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Z.–B. Jin, X.–Q. Liu, A. Uchida, N. Nao–i; Molecular Screening and Clinical Genetic Analysis of X–linked Retinitis Pigmentosa Patients . Invest. Ophthalmol. Vis. Sci. 2005;46(13):1825.
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© ARVO (1962-2015); The Authors (2016-present)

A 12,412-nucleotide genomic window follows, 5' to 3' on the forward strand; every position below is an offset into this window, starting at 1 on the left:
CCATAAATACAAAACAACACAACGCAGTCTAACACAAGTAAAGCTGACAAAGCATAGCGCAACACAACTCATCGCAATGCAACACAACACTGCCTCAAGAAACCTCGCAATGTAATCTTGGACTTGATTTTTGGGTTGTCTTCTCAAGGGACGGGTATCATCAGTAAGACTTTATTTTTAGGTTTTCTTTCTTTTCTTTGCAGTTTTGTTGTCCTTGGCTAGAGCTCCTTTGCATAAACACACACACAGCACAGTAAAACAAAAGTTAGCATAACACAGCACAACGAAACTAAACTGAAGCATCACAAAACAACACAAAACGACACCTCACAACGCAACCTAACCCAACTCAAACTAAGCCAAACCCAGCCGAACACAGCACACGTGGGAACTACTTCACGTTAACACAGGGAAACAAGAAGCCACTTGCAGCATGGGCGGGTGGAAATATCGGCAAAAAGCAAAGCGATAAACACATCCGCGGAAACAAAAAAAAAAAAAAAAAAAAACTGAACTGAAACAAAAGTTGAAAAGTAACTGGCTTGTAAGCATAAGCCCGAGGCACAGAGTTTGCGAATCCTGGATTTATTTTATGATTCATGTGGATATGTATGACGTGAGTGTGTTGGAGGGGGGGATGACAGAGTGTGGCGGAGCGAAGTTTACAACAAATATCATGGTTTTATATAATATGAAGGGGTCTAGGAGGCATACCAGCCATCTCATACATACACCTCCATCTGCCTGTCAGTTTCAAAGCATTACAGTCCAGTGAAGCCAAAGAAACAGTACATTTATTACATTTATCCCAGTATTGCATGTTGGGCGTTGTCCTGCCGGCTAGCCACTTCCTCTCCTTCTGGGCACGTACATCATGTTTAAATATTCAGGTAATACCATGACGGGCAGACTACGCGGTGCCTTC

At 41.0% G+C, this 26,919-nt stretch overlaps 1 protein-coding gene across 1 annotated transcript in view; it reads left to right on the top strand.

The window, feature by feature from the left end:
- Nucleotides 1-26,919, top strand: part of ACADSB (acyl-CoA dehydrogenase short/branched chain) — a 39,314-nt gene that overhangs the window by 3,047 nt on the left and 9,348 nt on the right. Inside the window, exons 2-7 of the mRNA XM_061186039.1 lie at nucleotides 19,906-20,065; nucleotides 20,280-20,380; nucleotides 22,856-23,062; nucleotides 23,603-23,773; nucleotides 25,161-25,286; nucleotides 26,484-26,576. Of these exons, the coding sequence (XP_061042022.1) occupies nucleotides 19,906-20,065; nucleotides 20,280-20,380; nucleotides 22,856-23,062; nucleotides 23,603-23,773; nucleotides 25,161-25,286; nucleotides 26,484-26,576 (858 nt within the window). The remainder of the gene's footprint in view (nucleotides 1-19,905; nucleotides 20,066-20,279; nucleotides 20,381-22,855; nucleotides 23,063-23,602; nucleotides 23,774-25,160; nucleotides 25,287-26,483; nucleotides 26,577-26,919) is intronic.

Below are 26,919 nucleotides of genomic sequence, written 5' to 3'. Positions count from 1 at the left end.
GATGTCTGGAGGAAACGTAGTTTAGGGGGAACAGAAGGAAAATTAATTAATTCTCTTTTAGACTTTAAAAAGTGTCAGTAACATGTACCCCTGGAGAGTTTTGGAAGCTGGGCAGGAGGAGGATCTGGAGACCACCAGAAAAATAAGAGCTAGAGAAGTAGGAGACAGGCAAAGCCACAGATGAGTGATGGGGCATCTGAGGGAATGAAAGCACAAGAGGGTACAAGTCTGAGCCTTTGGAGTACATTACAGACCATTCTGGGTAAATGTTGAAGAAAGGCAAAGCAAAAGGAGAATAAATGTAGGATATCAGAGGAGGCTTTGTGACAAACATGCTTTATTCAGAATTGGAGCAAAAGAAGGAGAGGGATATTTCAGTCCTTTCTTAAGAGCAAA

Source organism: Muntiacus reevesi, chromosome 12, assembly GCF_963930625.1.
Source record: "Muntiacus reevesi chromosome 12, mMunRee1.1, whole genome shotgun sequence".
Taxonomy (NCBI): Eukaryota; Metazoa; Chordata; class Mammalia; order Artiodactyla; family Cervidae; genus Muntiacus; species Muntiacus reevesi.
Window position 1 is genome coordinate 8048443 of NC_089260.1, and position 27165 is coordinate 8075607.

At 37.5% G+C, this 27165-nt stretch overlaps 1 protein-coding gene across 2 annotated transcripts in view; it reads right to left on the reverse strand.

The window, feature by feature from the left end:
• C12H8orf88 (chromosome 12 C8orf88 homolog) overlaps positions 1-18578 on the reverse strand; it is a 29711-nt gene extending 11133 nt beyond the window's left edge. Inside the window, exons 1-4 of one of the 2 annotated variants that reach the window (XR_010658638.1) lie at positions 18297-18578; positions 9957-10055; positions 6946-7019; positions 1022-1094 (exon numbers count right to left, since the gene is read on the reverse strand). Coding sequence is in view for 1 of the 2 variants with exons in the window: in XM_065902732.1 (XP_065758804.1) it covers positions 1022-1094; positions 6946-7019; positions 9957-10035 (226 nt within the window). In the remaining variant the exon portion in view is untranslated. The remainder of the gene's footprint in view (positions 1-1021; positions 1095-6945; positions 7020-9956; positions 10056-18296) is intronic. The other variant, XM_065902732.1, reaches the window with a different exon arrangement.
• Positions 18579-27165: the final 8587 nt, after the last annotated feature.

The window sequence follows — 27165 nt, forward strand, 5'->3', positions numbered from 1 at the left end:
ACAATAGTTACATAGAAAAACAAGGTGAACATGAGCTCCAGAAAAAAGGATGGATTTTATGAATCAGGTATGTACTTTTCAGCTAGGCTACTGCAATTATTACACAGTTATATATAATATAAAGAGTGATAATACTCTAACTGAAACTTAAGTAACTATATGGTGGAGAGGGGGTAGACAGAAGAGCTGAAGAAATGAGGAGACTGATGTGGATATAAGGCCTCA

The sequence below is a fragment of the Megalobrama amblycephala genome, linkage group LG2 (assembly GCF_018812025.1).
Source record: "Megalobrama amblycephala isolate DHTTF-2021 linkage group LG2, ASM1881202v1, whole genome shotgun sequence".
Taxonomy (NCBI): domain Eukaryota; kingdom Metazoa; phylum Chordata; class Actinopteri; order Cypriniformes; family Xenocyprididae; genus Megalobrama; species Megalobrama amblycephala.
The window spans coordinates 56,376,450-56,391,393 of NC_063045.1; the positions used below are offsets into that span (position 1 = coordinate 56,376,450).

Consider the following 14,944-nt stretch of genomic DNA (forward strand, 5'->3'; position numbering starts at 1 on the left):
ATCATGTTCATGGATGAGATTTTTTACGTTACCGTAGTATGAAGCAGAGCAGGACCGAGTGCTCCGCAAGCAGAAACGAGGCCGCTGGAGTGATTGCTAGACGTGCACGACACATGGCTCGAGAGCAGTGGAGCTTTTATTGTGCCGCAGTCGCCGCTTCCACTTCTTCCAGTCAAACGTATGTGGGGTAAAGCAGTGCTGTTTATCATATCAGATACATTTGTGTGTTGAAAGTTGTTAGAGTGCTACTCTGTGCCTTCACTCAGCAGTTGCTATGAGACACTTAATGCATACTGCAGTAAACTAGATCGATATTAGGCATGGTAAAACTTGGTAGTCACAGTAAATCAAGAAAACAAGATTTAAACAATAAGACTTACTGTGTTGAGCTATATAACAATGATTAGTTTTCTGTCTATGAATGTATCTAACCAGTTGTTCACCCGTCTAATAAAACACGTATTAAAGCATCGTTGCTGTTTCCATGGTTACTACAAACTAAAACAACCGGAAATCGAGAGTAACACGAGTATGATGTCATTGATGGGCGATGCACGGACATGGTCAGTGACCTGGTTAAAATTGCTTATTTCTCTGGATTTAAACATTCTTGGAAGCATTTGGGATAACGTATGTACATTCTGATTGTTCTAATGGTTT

Purpose: To study the spectrum frequency of mutations of RPGR and RP2 genes and to evaluate the phenotype–genotype relationship in affected males as well as female carriers. Methods: Forty–two families with XLRP were collected by clinical characteristics and pedigree evaluation. Comprehensive molecular screenings of RPGR and RP2 were performed through direct PCR–sequencing. Clinical features of patients were evaluated by best–corrected visual acuity (Snellen chart), age of onset, refractive error (recorded as spherical equivalent), kinetic visual field (recorded here with average visual field area) and ERG and Student t test was applied. Distinct clinical features of Japanese XLRP female carriers were analyzed by pedigree structure using the Lyon Hypothesis on epigenetics, and the Lyon–ratio was evaluated by methylation–specific PCR. Results: Four novel pathogenic mutations of ORF15 of RPGR were identified in 6 unrelated families, and one additional family showed a nonsense mutation in RP2 gene. Three unrelated families shared the same mutation, deletion of GA at bases 651_652 in ORF15. Families F7, F9 and F15 had frameshift mutations at exon ORF15 (g.ORF15+1231_1232delGG, g.ORF15+672_673delGA and g.ORF15+482_483delAG, respectively), and family F11 have a mutation (Arg120Ter) in the RP2 gene. These mutations segregated together with XLRP disease in each family. In families with an RPGR or RP2 mutation, affected males showed typical RP, while obligate carrier females showed a wide spectrum of clinical features. Statistical analysis did not demonstrate any significant difference between affected males or female carriers regarding age (P=0.759), corrected visual acuity (P=0.180) or even visual field (P=0.135). However, affected males showed more severe reduction of ERG amplitude (a and b waves and 30–Hz flicker) and earlier onset age (P=0.024), while carrier females with more severe refractive error (P=0.02) were observed. It seemed that distinct symptoms in female carriers could be explained by the Lyon hypothesis. Conclusions: We identified 4 novel mutations of RPGR in 5 families, and one additional family with a mutation of RP2, which may also be the mutation hotspot in Japanese XLRP patients. Although we observed severe visual disturbance in affected males, there was no significant difference between affected males and female carriers, but it seemed that refractive error was a distinctive characteristic of carriers. The wide spectrum of clinical features in female carriers is due to X–chromosome inactivation.
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